Thomas Anderson, writing in the late 1960s, can be considered a traditional historian, looking for some kind of truth through sound historical methods and meticulous chronology. Héctor Lindo-Funtes (with Erik Ching and Rafael A. Lara-Martínez), in his book Remembering a Massacre in El Salvador, states, “What people think happened in the past can be just as important as what actually happened.” To Lindo-Fuentes, the study of 1932 borders on the strictly political and cannot be understood with the memories of survivors, right and left (as will be discussed below). Lindo-Fuentes saw a country, “concerned about ethnic conflict over land, regional patronage networks struggling for autonomy against a centralizing state and a nation-building program that suppressed ethnic diversity in the name of national unity.” So despite the erasure of ethnic identity, Lindo-Fuentes sees ethnicity as important to the story of 1932, although not as important as government instability and repression.

Lindo-Fuentes places Indians at the center of the story of la matanza. Beyond the economic origins of la matanza advanced by Anderson, of which all my authors agree, Lindo-Fuentes offers the usurpation of indigenous land in the late 1880s and laws against communal traditions aimed at the Indian population. “The expansion of exports and the consolidation of the central state went hand and hand,” according to Lindo-Fuentes. Original to Lindo-Fuentes’ work, he examines the work of poet Roque Dalton to show how Salvadorans conceived the origins of 1932 in the 1960s and 1970s and how the sources Dalton worked with, the scant amount of original detail on la matanza, influenced communist causality over other voices, namely indigenous ones. In examining his classic, Miguel Mármol, Lindo-Fuentes compares passages in Dalton’s 60 pages of notes used to write the testimonial and the resulting 500 page book to conclude that Dalton, who wrote in the 1970s, the first generation to have a real opportunity for education, perpetuated the sin of denying indigenous agency in favor of a class perspective. Through “narrative reconfiguration,” Lindo-Fuentes concluded that Dalton, and his generation following 1932, worked in the name of “communism and mestizaje” – and Dalton “heard what he wanted to hear from Mármol. In this regard, he was no different than any other interlocutor of history; his interpretive framework reflected the constitutive influences of various memory groups.” This was the view espoused by Thomas Anderson before Miguel Mármol came out – the prevailing theme of 1932 remained (until recently), that of communists, not Indians.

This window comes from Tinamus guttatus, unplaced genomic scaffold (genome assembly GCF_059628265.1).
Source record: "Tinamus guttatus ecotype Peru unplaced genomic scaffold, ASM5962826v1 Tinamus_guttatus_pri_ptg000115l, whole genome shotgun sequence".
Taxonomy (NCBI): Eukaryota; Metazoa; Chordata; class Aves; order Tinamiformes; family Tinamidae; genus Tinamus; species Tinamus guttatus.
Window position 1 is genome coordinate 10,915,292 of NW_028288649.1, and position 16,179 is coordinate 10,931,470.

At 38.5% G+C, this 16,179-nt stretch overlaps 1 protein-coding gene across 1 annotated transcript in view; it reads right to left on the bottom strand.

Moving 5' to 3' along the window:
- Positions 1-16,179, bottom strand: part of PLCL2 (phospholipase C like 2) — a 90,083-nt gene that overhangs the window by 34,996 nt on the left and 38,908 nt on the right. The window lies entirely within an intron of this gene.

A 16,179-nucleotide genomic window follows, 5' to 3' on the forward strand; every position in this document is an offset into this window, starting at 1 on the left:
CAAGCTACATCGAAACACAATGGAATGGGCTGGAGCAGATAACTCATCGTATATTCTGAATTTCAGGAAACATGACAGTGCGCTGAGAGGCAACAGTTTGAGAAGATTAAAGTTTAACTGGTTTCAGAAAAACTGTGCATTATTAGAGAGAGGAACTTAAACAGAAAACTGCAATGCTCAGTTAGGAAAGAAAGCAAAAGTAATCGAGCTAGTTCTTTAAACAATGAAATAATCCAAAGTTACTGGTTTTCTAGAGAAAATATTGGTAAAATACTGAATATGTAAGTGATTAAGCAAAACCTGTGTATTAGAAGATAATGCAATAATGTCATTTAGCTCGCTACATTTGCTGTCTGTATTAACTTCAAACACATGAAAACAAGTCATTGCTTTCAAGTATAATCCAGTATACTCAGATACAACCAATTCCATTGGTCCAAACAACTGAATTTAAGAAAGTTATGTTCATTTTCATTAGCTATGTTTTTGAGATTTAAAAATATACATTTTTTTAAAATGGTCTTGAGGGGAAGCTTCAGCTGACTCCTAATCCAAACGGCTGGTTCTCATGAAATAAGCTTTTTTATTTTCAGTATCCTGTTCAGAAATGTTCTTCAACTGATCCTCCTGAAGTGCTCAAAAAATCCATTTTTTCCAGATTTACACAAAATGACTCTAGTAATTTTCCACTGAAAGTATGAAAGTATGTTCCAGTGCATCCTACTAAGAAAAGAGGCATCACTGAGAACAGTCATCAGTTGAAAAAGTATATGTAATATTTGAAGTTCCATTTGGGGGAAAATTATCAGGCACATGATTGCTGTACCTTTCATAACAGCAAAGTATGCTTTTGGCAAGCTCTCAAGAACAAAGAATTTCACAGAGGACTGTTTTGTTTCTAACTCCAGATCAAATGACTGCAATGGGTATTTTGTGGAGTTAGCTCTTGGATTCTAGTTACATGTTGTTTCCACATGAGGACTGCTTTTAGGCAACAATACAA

There is also something to be learned in the government response to 1932 that will illuminate the origins. Lindo-Fuentes saw the government’s massacres of peasants in the month following the insurrection as the result of an unstable regime teetering to power. He dismisses ethnocide (the genocide of ethnicity outright) but sees the “sheer sadism” of the military as well as the pressure on Martínez to prove to the US battleships anchored outside Salvador (it had plans for a ground invasion if the violence was not quelled) that it had its population under control. In these responses lie the true origins of the rebellion – the local organizations that provided a second power to General Martínez, the anti-imperialism that took hold to all sectors of Salvadoran civil society, and ideological challenges that Marxist-Leninist thought brought to the peasants of El Salvador. The ethnic issues and challenges to the new regimes power promoted the repression that followed and Martínez’s ensuing drive to “consolidate” his power.

Jeffery Gould’s To Rise in Darkness: Revolution, Repression, and Memory in El Salvador, 1920-1932 stands out among the rest. More so than Lindo-Fuentes, Gould emphasizes the role of indigenous people in 1932. And unlike Anderson and Lindo-Fuentes, Gould does not see a communist party calling for insurrection prematurely and marching towards an immediate death. He sees the insurrection as a triumph for indigenous agency by claiming, rather against the grain, that the SRI had influence in the west (despite Anderson’s geographical limitations and Lindo-Fuentes view that insurrection was bottom-up exercise) and it was the independent organizations that sprung up from the ideas propagated by the SRI that began the insurrection.